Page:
Healthcare Celgene Corporation (CELG) Psoriatic Molecule Gets Green Signal

Celgene Corporation (CELG) Psoriatic Molecule Gets Green Signal

Published By Blake Audett at October 12, 2016 11:37 am

Celgene Corporation’s (NASDAQ:CELG) psoriatic drug, Otezla, has gained the attention of the National Institute for Health and Care Excellence (NICE), and the cost watchdog has also given a green signal for the drug to be used in the management and treatment of psoriatic arthritis.

Initially, NICE has rejected the drug by drug’s oral formulation and the price factor the company has offered. Now, the latest review will be held in November to materialize the drug launch in Europe.

NICE now opines the drug can be used alone or in combination with disease-modifying antirheumatic drugs (DMARDs) in the patients who have psoriatic arthritis as they did not tolerate the DMARDs or other forms of medications.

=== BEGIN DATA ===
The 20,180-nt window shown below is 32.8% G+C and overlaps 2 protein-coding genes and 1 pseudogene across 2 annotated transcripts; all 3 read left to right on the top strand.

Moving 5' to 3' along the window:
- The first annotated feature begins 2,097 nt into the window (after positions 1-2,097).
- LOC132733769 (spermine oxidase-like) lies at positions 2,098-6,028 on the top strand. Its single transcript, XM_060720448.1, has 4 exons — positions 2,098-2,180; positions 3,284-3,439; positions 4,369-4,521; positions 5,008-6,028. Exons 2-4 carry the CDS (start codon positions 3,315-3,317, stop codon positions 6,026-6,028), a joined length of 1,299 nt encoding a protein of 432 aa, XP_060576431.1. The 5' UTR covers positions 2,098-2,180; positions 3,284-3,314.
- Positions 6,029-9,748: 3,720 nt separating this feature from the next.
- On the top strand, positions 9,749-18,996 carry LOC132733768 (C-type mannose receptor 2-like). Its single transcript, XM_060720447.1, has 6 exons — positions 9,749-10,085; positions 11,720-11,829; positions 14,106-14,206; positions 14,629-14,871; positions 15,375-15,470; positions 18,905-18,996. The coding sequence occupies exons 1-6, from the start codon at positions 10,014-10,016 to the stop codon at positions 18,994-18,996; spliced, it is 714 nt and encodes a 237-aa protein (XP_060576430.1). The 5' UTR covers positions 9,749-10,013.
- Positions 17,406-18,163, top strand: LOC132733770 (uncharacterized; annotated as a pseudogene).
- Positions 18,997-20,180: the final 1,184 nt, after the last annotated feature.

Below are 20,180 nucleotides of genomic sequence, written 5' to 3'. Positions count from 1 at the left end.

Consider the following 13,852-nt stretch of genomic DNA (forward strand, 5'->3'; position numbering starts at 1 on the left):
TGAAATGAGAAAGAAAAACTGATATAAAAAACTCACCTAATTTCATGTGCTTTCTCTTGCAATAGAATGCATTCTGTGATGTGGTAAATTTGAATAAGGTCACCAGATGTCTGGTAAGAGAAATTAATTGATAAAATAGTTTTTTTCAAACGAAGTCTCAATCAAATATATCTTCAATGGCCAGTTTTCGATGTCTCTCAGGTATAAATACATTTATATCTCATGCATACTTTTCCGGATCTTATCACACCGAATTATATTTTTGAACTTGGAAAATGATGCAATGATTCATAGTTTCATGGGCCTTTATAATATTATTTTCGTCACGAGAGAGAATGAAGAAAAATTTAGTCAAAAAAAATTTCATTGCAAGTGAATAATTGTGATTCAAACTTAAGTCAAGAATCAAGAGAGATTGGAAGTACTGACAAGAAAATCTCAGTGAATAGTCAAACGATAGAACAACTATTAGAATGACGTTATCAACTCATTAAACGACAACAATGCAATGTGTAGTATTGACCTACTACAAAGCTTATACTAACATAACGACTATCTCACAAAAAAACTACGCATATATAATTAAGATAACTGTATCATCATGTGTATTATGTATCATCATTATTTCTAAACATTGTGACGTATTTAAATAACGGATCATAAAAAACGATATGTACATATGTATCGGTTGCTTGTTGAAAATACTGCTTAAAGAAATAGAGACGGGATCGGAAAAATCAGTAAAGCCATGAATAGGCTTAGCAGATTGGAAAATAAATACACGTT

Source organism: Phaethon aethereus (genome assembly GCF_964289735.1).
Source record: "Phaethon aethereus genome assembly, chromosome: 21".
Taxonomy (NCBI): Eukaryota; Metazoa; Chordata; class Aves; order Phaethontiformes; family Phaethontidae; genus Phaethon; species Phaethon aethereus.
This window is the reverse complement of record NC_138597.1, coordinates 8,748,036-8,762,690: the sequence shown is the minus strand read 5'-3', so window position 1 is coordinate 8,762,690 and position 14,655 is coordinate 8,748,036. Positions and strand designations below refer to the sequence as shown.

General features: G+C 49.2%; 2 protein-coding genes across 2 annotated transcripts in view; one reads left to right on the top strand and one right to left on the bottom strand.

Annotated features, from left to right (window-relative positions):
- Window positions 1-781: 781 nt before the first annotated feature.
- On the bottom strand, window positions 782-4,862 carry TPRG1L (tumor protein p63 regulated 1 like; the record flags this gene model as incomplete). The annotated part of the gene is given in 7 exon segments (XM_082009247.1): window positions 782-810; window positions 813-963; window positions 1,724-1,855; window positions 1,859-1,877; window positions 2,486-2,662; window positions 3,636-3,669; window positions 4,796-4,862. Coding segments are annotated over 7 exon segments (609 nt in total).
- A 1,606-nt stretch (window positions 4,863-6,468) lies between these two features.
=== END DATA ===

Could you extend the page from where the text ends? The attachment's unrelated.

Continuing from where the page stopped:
The approval is based on the connection with the patient access scheme, allowing the company to provide the drug at a subsidized discount to the NHS, to maintain the cost effectiveness. 

According to the NICE guidance, the drug with a price tag of £550 comprises of dosage for 28 days, which did not vitalize the drug role in eradicating the disease Some experts of  NICE opine depending upon the patient’s disease severity, many patients can take the oral formulation rather than that injectable.

The regulatory agency approved the drug in Europe in January 2015 for the management and treatment of multiple psoriatic ailments. The oral formulation did not require lab monitoring as other drugs from the same category requires, reducing the burden on a pocket of the patients and hospital visits.

With the NICE green signal, the drug will give competition to AbbVie’s Humira, Amgen’s Enbrel, and Merck and JNJ’s Remicade.

The drugs are fighting for their survival as they are also facing competition with the launch of the biosimilar versions, which provide the same efficacy at low cost. 

According to the analysts' estimates, Otezla is expected to gross $1.3 billion by 2018, but the drugmaker is optimistic the molecule will hit $2 billion annually.